Verizon is about to add another card to its deck - at the Mobile World Conference in Barcelona, the carrier intends to announce VoLTE, which will enable voice calls to be routed over their fancy new LTE network. This opens the door for simultaneous voice and data usage, a feature AT&T customers have been bragging about for ages now. Additional benefits include superior call quality between VoLTE-enabled phones, though legacy 3G users will be left behind with no improved call clarity.
- 32 GB microSD card pre-installed (8 GB of ROM, for a total of 40 GB of storage)
- SIM card required for LTE
- Dual-LED flash
- 4.3" 480x800px LCD
- Android 2.2.1
- 8 MP camera around back, 1.3 MP in front
Although they just barely play with the phone while it's powered on, they mentioned in an email that "This phone cranks." They also mention that WireFly will be selling the device "soon." How soon that is is up for debate though, especially in light of today's delay.
Ever since the official Honeycomb video preview was unleashed at CES, the blogosphere has been aflutter with admiration for the update's stunning UI. It didn't take long for the developer and modder community to push out Honeycomb-like visuals, either - for example, the clock widget has been available for a few weeks.
Now there's an even better way to get that Honeycomb feel, at least for those running CyanogenMod 7 (CM7): Honeybread.
Zurich-based mobile software developer Myriad Group has announced the launch of "Alien Dalvik", an emulator which will enable unmodified Android apps to run on devices not using the Android OS.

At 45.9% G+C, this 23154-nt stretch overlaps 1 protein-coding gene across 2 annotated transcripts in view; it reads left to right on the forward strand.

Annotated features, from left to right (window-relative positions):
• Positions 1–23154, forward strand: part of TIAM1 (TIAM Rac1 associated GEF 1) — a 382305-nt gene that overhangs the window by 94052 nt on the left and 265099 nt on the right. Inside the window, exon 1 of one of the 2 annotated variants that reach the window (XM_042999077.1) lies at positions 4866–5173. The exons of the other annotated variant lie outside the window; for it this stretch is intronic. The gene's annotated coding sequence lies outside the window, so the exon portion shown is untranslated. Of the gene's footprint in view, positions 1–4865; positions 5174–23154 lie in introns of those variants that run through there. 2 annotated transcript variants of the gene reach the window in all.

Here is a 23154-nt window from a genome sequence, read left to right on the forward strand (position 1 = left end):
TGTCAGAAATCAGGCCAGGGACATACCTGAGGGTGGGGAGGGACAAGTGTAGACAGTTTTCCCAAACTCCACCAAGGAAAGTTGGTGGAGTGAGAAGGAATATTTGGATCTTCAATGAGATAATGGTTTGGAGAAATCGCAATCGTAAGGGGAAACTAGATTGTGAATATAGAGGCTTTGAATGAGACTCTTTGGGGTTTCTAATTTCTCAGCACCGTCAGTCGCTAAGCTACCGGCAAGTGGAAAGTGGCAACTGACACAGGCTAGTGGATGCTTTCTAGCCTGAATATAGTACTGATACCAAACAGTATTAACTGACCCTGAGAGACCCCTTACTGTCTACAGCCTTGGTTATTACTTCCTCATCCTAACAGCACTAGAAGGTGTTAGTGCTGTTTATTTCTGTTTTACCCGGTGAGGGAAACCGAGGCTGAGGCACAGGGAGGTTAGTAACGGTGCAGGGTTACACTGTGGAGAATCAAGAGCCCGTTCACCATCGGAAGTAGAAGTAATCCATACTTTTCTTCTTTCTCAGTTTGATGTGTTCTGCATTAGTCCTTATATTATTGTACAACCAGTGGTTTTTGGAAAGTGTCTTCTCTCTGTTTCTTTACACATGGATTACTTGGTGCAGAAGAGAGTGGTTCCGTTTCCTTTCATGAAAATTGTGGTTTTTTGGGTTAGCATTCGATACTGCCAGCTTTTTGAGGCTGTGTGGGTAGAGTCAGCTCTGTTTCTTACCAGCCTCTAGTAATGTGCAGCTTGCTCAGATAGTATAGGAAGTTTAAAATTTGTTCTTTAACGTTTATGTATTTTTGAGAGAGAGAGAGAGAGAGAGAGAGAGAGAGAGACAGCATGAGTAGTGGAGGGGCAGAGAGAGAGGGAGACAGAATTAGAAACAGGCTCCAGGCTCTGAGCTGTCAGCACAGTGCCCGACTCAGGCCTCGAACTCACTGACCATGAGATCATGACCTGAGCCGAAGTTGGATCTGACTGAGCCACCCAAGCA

App stores will be able to add Android apps to their repositories and they will be able to use Alien Dalvik to simply repackage the Android Package (APK) files for any device. Myriad promises that the repackaged Android app will run seamlessly and can be installed and uninstalled like any other native app.
Some internal document sent somewhere at some point today was captured by someone and then sent on to Droid-Life, and the news it contains isn't going to be making anyone particularly happy:
Here's the deal: the Thunderbolt won't be launching on the 14th (next week). Amazon and Best Buy apparently had it wrong, and Amazon has since updated its page to reflect that unknown launch date.
The Thunderbolt's Mobile Hotspot feature has also been pushed back, but I would assume this is merely to accommodate the device's new release date.
Ok, so it's not that expensive, but $10 (5.99GBP)? Seems a little pricey for a remote viewer client (though LogMeIn will run you $30, by comparison), especially considering RealVNC's "Personal Edition" desktop software costs 30 bucks. Fear not, because there is a free version of the RealVNC software for Windows, and while it lacks a lot of the nifty features the full Personal Edition has, the Android viewer client doesn't support most of them anyway.
As you may have guessed from the title, I figure I'll let you know what I think about the Echo while you're here (alternatively, if you don't care what I think, scroll on down for the poll). (For those who need to familiarize themselves with the device, here's the official announcement.)
So, two screens for the price of one - that seems to be Sprint's angle with the Echo. After a completely unrelated appearance by David Blaine at its big launch event today, America's comeback carrier debuted this circus freak of a handset.
For those of us who regularly encounter a blizzard of emails, Gmail's Priority Inbox is a godsend. Previously exclusive to the desktop and Android devices, Priority Inbox has been expanded to support any HTML5-capable mobile web browser.
The process is simple. First, you have to have Priority Inbox set up for your email account (if you haven't already done so). Once this is done, load up your compatible mobile web browser and waddle on over to gmail.com.